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29 May 2014
The TTIP agreement: all but sustainable
The Transatlantic Trade and Investment Partnership (TTIP), if approved, will significantly intensify the economic trade and cooperation between two of the most dominant political, economic and military actors in the world, the United States and the European Union – or at least this is the intention. As such, it will significantly impact the current geopolitical and economic scenario of intercontinental commercial trade and growth. With this in mind, it would be negligent of negotiators to not see TTIP in the context of global climate change and the overconsumption of natural resources.
Despite the increasing coverage in the media and extended discussions in civil society in the last number of months, the secretiveness regarding the negotiations and the low level of information available to the public is significant. For instance, in Italy, my home country, the most important media outlets are generally ignoring the issue. In Germany, where I now live, the debate is more public, but the interest is seen by many as a specialised concern. The lack of public knowledge is worrying when we consider the speed at which negotiations are developing. The 5th round of negotiations just finished in the US, with the 6th planned for July in Brussels.
Not least because of this void of information, questions are beginning to be asked about TTIP’s impacts on standards, regulation and the environment. The agreement has failed to consider what is a watershed moment for governments worldwide - the latest scientific report on climate change by the Intergovernmental Panel on Climate Change (IPCC). The report leaves no room for doubt that climate change is human-induced, and urges a significant global response to cut greenhouse gas emissions. In short, we need to use all the tools at our disposal to tackle what is the most pressing issue of our time.
The lack of consideration for the climate crisis in these talks is telling. It indicates that despite the EU's rhetoric on its commitment to fighting climate change, trade policy remains tied to outmoded ideals that have the potential to do more harm than good. The developed world has not changed many of its problematic environmental practices or addressed its patterns of over-consumption, despite the consequences for the climate. If we are to make significant leaps in addressing this challenge, our trade policies must help not hinder that effort.
It is not yet clear whether both negotiating teams will find enough common ground for TTIP to be finalised. Even less is known about what the terms a final deal might look like or what new regulatory landscape it will leave us with. What is certain, however, is that the over all aim to increase trade and spur growth on both sides of the Atlantic has failed to factor in the global climate reality that we now face. And as such, we are now dealing with a TTIP agreement that can be regarded as outdated and unsustainable. We have to rethink the economy and how it is organised. Climate change demonstrates the failures of the current economic model, including its intercontinental trade system.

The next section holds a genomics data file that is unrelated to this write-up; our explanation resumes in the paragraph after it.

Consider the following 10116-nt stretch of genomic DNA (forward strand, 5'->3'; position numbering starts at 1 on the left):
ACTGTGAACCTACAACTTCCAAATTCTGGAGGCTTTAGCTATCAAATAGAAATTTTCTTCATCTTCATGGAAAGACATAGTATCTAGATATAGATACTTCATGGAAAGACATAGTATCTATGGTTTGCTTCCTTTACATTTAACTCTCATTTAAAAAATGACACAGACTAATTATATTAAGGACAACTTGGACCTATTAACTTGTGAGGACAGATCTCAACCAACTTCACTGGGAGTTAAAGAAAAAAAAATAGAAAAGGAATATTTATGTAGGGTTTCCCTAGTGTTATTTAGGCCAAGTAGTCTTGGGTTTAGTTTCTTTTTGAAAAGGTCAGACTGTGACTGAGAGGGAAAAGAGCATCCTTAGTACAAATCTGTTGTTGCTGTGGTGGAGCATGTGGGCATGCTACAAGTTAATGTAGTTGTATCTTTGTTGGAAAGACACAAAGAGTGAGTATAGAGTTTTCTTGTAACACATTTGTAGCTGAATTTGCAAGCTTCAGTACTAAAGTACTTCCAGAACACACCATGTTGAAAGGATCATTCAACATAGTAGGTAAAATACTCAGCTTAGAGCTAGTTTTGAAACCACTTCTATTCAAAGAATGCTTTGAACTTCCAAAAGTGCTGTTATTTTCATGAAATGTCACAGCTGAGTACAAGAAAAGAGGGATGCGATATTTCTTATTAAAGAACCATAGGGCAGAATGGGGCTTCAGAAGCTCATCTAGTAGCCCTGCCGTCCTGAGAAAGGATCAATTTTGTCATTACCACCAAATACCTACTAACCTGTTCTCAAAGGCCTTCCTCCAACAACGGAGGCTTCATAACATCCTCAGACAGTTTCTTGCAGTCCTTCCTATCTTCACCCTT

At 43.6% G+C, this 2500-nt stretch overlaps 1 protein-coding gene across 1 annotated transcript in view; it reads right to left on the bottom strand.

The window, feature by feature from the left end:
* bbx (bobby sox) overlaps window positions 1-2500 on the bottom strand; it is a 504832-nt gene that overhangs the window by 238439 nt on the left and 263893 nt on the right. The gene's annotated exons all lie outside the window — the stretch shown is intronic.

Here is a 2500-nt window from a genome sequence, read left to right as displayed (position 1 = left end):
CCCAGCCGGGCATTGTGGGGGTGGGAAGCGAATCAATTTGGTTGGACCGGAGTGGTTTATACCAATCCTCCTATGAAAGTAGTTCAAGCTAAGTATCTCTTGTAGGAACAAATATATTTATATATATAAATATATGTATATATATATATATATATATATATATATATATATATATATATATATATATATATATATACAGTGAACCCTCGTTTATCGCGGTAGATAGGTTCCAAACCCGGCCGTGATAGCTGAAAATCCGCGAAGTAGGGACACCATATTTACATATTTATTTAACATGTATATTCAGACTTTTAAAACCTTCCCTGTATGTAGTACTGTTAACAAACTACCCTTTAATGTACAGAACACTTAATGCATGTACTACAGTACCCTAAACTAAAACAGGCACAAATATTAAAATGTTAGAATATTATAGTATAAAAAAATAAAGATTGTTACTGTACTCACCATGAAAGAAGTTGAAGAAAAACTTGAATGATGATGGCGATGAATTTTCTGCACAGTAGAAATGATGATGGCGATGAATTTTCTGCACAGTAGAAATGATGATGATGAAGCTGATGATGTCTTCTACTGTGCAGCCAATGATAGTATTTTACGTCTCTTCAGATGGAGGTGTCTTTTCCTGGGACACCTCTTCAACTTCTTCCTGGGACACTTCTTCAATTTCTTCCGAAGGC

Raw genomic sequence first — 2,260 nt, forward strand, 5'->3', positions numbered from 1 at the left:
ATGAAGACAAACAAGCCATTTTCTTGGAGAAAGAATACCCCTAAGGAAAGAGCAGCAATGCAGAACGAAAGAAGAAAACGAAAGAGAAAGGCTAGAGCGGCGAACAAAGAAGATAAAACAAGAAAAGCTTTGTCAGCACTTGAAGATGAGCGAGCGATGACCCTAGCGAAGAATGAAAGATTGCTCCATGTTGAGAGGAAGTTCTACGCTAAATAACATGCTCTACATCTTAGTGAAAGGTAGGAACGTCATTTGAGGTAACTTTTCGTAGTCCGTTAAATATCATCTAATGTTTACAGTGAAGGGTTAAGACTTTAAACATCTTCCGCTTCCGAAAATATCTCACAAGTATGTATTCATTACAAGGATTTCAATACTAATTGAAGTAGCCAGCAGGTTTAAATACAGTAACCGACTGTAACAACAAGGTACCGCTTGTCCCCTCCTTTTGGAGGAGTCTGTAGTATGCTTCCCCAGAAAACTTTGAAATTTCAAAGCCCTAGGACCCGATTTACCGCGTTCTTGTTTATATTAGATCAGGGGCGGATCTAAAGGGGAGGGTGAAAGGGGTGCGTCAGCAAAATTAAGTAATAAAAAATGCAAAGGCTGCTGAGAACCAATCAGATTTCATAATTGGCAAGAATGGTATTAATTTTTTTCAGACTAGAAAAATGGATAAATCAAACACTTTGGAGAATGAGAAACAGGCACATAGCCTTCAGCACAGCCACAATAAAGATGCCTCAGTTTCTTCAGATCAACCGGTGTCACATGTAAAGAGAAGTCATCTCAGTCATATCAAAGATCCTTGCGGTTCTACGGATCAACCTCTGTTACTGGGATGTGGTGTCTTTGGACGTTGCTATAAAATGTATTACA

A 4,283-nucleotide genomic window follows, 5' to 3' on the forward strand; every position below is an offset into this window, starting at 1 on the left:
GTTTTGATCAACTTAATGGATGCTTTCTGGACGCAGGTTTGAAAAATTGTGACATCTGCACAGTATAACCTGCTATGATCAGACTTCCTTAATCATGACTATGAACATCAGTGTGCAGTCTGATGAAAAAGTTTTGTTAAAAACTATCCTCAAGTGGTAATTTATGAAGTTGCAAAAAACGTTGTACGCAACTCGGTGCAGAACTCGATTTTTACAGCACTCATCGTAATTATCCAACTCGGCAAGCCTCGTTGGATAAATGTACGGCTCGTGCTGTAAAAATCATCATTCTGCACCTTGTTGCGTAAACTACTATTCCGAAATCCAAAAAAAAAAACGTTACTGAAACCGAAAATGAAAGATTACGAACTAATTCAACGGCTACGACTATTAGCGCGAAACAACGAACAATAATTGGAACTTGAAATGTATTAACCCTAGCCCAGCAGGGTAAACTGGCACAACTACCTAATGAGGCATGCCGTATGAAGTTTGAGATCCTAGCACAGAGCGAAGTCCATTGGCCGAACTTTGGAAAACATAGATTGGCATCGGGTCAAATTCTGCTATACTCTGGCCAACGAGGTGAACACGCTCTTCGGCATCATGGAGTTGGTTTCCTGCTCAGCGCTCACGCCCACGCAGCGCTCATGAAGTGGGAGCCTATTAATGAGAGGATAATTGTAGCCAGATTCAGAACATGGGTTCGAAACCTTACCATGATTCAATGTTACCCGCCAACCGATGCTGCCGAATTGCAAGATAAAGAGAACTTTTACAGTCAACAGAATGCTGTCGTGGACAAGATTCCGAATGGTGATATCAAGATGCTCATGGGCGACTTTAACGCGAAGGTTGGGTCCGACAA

But TTIP is not only unsustainable from an environmental point of view. The agreement is being constructed in a way that brings advantages primarily to big industries (for example the car industry, the footprint of which is also part of the problems I have just mentioned), as small and medium size businesses are not operating on the global markets. Only multinational actors have the resources to operate intercontinental economic trade. Giving further advantages to these big actors could damage local economies – as small and medium size enterprises are unlikely to be able to compete with such forces. At a time when we need more local, robust economies, TTIP could serve to hollow them out.
Considering the global environmental risks that we are facing already as well as our ailing local economies, our goal should be to move to energy and resource efficient local modes of production. The scenario presented to us under TTIP is of further intensified consumer-based intercontinental trade, which if brought to its conclusion, is almost guaranteed to mean an end of natural resources as we know them. It pushes us in this direction, even through in our rational minds we know we need to do the opposite.
That is why it is more than necessary to make a comprehensive evaluation of the ecological footprint of this agreement, given that it encompasses two of the most industrialised and therefore consuming regions in the world. This analysis should take account of the consequences of the polluting industries it will benefit, as well as the threats to food safety, family farmers, internet freedom, workers’ rights, access to medicines, financial regulation and the further impact on the climate.
Considering all these factors, TTIP’s outdated and unsustainable approach is in bad need of readdressing. It would be best to stop negotiations altogether and delay them until a new and environmentally conscious comprehensive impact analysis can be undertaken.
There is a need for new forms of global cooperation to deal with the biggest threats of our time, one of which is climate change. This form of cooperation has to be sustainable and should replace global commerce and trade with continental and local commerce and trade. Otherwise we risk entering into a new paradigm, a global situation that is so critical that it puts in danger next future generations and the whole planet.